1. I realize this is an old post, but I just had my first manual cervical exam at L&D at 24 weeks when I presented with menstrual-like cramping, lower abdominal pain, and lower back pain. It had been on and off for three days. I questioned the need for a manual exam but ultimately agreed to it, thinking it was in the best interest of my baby. It hurt like heck–I ended up spending the next day with my OB anyway running all sorts of checks on my cervix to make sure things were still fine. They appear to be, but this hasn’t changed the fact that for the next four weeks (and probably beyond) until my next appt, I will be a worried sick mess about the possible damage the exam could have done. Thanks to Dr. Google, I know that this exam could lead to preruptured membranes and a whole host of other problems. I feel like a failure for not saying “no” like my gut told me to do–but I put my trust in the person in the white coat. Never again. I’m a wreck now!

    • Let me make some clarifications here… in your situation.. it sounds like a cervical check was NEEDED. The cervical checks I was referring to are the ones that take place in a full term or close to term mother who is going in for a routine prenatal check up. When you show up to the hospital with complaints that sound like preterm labor a cervical check is definitely needed. There is no other way to determine if you are dilating and having labor too early. In this case, they did the right thing. I’m sorry for the stress that it has cause you but it was a necessary IMO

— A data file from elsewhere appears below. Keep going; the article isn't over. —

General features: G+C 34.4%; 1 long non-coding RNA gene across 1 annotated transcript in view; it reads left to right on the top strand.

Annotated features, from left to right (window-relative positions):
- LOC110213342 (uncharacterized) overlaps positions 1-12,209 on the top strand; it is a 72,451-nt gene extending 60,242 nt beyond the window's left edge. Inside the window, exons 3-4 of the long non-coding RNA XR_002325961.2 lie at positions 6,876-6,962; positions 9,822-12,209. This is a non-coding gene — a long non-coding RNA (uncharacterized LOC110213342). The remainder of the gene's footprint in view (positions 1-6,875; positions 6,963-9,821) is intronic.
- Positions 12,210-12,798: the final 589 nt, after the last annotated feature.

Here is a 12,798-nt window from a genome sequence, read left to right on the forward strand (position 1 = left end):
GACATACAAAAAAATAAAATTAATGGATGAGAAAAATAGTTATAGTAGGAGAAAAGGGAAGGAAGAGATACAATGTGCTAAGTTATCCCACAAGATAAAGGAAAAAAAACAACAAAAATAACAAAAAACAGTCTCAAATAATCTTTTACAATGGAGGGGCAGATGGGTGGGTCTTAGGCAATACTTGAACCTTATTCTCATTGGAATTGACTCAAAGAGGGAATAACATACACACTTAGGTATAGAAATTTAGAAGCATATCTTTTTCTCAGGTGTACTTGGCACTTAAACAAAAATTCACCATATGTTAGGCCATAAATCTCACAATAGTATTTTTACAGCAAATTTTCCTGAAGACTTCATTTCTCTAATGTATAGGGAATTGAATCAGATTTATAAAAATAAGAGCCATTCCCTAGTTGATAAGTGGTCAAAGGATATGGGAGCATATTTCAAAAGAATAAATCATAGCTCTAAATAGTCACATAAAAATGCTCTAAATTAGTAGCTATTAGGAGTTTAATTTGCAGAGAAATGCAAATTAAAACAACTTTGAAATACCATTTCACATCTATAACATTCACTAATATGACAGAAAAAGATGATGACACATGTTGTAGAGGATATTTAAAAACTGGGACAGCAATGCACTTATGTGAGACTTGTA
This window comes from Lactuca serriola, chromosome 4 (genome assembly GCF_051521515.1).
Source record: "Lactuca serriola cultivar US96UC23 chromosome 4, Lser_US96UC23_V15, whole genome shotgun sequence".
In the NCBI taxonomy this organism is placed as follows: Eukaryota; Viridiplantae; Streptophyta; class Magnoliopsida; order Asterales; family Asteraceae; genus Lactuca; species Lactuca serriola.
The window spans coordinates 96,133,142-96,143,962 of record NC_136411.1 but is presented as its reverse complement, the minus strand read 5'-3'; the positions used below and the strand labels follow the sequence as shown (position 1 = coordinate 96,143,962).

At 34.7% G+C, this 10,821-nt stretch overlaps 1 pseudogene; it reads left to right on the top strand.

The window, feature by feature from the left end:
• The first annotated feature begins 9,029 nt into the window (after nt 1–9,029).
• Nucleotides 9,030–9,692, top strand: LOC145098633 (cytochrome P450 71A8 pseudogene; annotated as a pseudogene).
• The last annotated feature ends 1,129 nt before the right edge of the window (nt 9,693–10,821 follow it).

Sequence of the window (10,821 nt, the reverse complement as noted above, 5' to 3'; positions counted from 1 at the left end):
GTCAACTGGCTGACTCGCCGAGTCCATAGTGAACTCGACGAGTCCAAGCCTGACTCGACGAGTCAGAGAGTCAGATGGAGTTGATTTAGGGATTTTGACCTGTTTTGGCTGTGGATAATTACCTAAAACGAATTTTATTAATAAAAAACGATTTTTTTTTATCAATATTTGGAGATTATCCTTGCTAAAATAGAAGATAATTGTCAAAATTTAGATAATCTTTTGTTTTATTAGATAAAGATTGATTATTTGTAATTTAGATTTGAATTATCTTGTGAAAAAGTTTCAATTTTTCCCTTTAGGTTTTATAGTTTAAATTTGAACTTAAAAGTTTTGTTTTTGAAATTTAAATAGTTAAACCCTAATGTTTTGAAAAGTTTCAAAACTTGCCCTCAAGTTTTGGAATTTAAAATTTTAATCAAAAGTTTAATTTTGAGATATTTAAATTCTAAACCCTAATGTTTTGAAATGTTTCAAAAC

• Thank you so much for your kind and reassuring words! Is there any way that pushing on the cervix during one of these exams can damage an anterior placenta? And is there any cause for concern re: infection or preterm rupture of membranes since my cervix was closed and mucus plug was blocking everything? I have learned so much from this blog and I will definitely be declining the optional end of term exams!

      • While I was not there and don’t know all the circumstances… I would say you are most likely safe from damage. Do cervical exams have risks? Yes. Are those risks minimal? Yes… VERY minimal. Women can continue to have sex throughout their entire pregnancy. If there was significant risk we would not consider this safe. I hope that you can be reassured throughout the rest of your pregnancy and know that you are fine. During labor, with stripping membranes, and once a water bag has broken, that’s when the risks begin to increase.